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Flashcards in Exam 3 Deck (290)
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1

-Infectious element containing nucleic acid and a protein coat
lacking protein synthesis and energy production machinery
-Replicates within living cells

virus

2

what nucleic acid do viruses use?

-DNA or RNA (only one)
-single-stranded or double-stranded
-May be associated with core proteins

*All have some sort of capsid or protein coat, it surrounds the nucleic acid

3

are viruses free living?

can you see them with a light microscope?

no!

No!

4

do antibodies work against viruses

No!

except nitazoxanide in a few circumstances

5

The _____ is made of lipids and surrounds the ____,
-can be destroyed by acid, alcohol, etc.

envelope

capsid

6

4 features that viruses lack compared to other microorganisms

CANNOT:
1. grow on non-living media
2. possess both DNA and RNA
3. possess ribosomes
4. are not antibiotic sensitive

7

Protein shell comprised of repeating polypeptide units called capsomeres

capsid

8

2 capsid shapes

1. spherical configuration
2. helical configuration

9

spherical configuration

nucleic acid surrounded by capsid. Usually icosahedral symmetry (20-sided)
– Synonym: cubic symmetry

10

helical configuration

nucleic acid interwoven among protein capsomeres; tubular structure

11

-Comprised of protein layer, lipid bi-layer, and glycosylated protein spikes (peplomers)
-Lipid bi-layer derived from host cell membranes
-Carbohydrates also host-derived

envelope

12

what viruses have an envelope

on ALL animal HELICAL viruses and on some spherical (icosahedral) viruses

13

Mature viral particle, i.e., nucleo-
capsid +/- envelope

virion

14

how are viruses separated into families?

1. nucleic acid type (RNA/DNA, Single/double stranded, continous/segmented)
2. size/shape/substructure
3. presence or absences of envelope
4. mode of replication

15

what DNA viruses are single stranded

Parvovirus (paroviridae)

16

what RNA viruses are double stranded

Reoviridae (causes rotovirus)

17

viral cultivation

1. in animals
2. in eggs (embryonic membranes)
3. tissue

*requires living cells

18

virus cultivation endpoint:
visible change to cells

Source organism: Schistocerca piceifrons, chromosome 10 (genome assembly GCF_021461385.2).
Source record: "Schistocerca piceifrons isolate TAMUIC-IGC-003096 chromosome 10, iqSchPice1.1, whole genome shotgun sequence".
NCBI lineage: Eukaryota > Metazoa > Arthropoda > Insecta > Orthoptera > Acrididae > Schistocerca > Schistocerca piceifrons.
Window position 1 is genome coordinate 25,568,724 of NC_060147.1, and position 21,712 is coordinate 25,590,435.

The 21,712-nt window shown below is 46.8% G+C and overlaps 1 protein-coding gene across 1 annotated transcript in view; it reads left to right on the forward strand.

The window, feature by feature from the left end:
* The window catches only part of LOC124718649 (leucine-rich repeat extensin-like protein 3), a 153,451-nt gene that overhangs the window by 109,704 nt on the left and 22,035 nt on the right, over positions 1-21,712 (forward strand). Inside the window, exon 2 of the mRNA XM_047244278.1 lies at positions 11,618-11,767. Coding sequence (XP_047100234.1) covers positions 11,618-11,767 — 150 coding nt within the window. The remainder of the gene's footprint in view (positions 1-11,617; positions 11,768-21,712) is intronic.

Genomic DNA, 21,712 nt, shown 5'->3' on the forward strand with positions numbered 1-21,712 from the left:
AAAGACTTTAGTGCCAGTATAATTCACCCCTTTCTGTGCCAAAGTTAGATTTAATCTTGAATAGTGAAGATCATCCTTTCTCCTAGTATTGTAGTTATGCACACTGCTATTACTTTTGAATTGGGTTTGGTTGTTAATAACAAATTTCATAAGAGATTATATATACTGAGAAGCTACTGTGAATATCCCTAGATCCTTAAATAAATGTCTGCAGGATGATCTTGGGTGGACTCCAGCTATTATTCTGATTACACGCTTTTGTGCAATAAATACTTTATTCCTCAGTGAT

cytopathogenic effect (CPE)

19

virus cultivation endpoint:
RBC clumping to free virus

hemagglutination

20

virus cultivation endpoint:
RBCs adhering to virus

hemadsorption

21

viruses are what type of pathogen

obligate intracellular pathogen

22

4 non-clutivation ways to detect viruses

1. electron microscopy
2. antigen detection (Fluorescent Ab, radioimmunossay, ELISA)
3. Nucleic acid detection (PCR, hybridization)
4. Antibody detection (serology)

23

Electron microscopy resolution for viruses

1-2nm

*visualizes individual virions

24

Viral infections stimulate what immune response?

host antibody responses

25

describe antibody response to viruses

- Antibody titers rise during the 3-4 weeks following infection
- A positive IgM assay or a 4-fold rise in IgG titer signify recent infection
- Low titers of IgG persist indefinitely

26

virus-cell infection cycle steps (7)

1. absorption/ attachment of virus to cell membrane
2. penetration and uncoating
3. transcription/translation of early proteins (regulatory proteins and enzymes, host ribosomes)
4. replication of NA
5. transcription/translation of late proteins (ie. structural proteins, enzymes)
6. assembly (nuclear vs. cytoplasmic)
7. release

27

what ways can viruses penetrate and uncoat their viral NA into a cell

-transport across cell membrane via bacteriophage
-fusion of envelope with cell membrane
-endocytosis (most animal viruses)

28

positive sense replication

RNA directly codes for a protein for a virus

29

negative sense replication

must base pair match to make its complement--> + RNA and then codes to make a protein

30

retrovirus replication

start with RNA--> makes DNA (reverse transcriptase)--> gets incorporated into our genome-->transcribed into RNA--> protein